Digital life insurance took off during COVID-19. Ladder wants to keep the momentum going

August 12, 2022
Digital life insurance took off during COVID-19. Ladder wants to keep the momentum going

Jamie Hale, CEO and cofounder of digital life insurance firm Ladder, looks like he’s perpetually smiling. Even when he dives into statistics, there’s a smile tucked into his voice.

When Hale was 11, his father passed away unexpectedly. His father’s life insurance policy meant he and his mother and brother were able to stay in the same community and continue to be supported by family and friends.

“Life insurance gave us emotional resiliency and it gave us financial resiliency,” he says. Hale went on to Harvard Business School and a career in investment banking. However, he wanted to combine his financial know-how with making an impact. Around the same time, his cofounder Jeff Merkel was leaving his job at Google and struggling with the process of getting life insurance. Hale; his wife, Laura; Merkel; and Jack Dubie, a former Dropbox engineer, decided to found Ladder in 2015.

Life insurance has been sold in the United States since the 1760s, but it’s been slow to digitize. According to a 2017 report from McKinsey & Company, 90% of life insurance policies in the United States are sold through agents or a broker instead of directly from a company, and for traditional life insurance companies, up to 40% of their expenses are tied up in their core processes, such as relying on commissions to agents, which allow less room for flexibility.

Fast-forward to 2020 and 54% of Americans were covered by life insurance, but obtaining life insurance can be a maddeningly slow and inscrutable process. Typically, after applying for life insurance, each individual has to be underwritten or assessed for their level of risk so the company knows how to price its policy—a process that can take up to a couple of months. Ladder is among a group of digital life insurance companies such as Haven Life Insurance, Bestow, and Ethos Life, that are trying to disrupt the life insurance industry by offering digital underwriting that allows customers to be approved in minutes.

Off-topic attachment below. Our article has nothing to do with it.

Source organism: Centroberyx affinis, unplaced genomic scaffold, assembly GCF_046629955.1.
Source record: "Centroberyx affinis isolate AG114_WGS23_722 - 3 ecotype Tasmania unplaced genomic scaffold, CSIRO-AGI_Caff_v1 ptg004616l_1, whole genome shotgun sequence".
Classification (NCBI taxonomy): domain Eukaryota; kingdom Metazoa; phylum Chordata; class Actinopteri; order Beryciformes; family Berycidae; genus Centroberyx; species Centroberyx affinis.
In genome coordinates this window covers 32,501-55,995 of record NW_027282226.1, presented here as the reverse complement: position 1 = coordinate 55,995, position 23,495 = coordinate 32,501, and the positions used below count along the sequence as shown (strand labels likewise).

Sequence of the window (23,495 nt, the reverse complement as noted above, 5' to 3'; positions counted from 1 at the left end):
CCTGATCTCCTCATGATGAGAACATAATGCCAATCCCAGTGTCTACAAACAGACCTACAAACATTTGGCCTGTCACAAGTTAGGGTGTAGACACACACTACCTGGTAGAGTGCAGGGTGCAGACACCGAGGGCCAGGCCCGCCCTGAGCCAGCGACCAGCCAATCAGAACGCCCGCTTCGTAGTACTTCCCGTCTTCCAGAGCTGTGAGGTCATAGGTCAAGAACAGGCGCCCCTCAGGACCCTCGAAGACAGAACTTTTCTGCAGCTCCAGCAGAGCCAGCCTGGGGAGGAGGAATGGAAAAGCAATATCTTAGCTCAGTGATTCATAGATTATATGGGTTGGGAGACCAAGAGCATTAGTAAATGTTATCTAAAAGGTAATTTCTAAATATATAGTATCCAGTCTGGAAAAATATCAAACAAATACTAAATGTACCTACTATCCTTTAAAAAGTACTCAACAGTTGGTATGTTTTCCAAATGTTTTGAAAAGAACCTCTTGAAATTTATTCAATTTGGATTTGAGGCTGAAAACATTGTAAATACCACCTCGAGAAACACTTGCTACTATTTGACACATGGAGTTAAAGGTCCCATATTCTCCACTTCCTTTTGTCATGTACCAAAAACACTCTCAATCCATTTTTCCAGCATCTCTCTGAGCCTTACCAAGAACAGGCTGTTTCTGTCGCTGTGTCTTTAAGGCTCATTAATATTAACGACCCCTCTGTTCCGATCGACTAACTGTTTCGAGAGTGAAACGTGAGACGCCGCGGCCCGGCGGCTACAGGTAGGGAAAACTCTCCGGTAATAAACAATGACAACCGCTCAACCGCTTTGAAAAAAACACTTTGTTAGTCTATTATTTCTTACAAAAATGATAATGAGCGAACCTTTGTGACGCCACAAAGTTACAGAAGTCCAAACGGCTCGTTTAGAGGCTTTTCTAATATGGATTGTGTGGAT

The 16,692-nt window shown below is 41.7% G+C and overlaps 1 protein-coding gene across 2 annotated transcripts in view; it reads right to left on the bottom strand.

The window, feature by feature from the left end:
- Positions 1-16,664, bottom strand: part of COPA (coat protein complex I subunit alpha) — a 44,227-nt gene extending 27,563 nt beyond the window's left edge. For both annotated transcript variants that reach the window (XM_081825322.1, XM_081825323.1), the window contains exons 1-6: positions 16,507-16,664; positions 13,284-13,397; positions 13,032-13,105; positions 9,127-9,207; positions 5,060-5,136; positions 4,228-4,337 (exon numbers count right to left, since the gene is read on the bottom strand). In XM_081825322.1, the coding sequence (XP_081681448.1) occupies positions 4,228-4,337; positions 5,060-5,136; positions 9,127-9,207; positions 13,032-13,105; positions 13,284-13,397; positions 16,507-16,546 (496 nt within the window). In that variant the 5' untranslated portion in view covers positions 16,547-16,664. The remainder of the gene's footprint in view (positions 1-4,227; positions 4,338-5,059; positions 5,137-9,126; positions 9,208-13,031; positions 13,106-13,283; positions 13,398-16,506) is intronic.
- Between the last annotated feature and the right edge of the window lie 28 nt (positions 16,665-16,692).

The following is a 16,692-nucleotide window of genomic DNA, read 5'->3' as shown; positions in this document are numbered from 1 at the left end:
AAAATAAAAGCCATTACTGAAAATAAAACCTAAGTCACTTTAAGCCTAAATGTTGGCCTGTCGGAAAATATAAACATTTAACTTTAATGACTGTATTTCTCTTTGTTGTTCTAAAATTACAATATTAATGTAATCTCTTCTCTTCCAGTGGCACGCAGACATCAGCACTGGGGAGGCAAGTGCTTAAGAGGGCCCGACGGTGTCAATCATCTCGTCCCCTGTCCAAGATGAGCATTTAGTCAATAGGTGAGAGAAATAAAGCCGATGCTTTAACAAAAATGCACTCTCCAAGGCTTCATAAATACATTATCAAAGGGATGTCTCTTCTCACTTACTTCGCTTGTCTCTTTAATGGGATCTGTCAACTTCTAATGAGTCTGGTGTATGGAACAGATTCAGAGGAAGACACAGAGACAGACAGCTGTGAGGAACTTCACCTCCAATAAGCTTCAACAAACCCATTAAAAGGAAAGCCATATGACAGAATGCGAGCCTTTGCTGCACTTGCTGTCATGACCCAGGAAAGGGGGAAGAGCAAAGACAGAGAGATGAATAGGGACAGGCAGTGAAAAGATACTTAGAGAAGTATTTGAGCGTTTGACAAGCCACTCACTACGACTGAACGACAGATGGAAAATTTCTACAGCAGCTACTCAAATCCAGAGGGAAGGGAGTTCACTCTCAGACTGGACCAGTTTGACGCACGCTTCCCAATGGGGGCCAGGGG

In particular, Ladder stands out for offering flexible coverage. Customers can easily add or reduce the amount of coverage they want, and see their payments increase or reduce accordingly—although as a caveat, customers who want to increase their coverage must reapply. “Life insurance can be very inflexible,” Hale says. “It can be challenging if you want to reduce coverage. We wanted to solve that problem.”

He notes that it is harder for traditional companies to offer this kind of flexibility because so much of their costs are tied up in the underwriting process. Hale credits Ladder’s flexibility with its high customer retention rate. “We’ve only lost 3 to 4% of our customers a year,” he said.

Since the start of the pandemic, Ladder has seen an increase in customers, particularly millennials who are looking to protect their families during uncertain times. Late last year, the Palo Alto firm announced it had raised $100 million in Series D funding from backers led by Thomvest Ventures and OMERS Growth Equity. In 2022, its year-over-year growth has tripled. Ladder has issued over $42 billion in coverage, and its employee headcount has more than doubled since the pandemic started.

Today, Hale’s biggest challenge is growing Ladder while maintaining a focus on its employee culture and processes. “Life insurance is an act of love,” he says. “You don’t do it for yourself. You do it for your family.”

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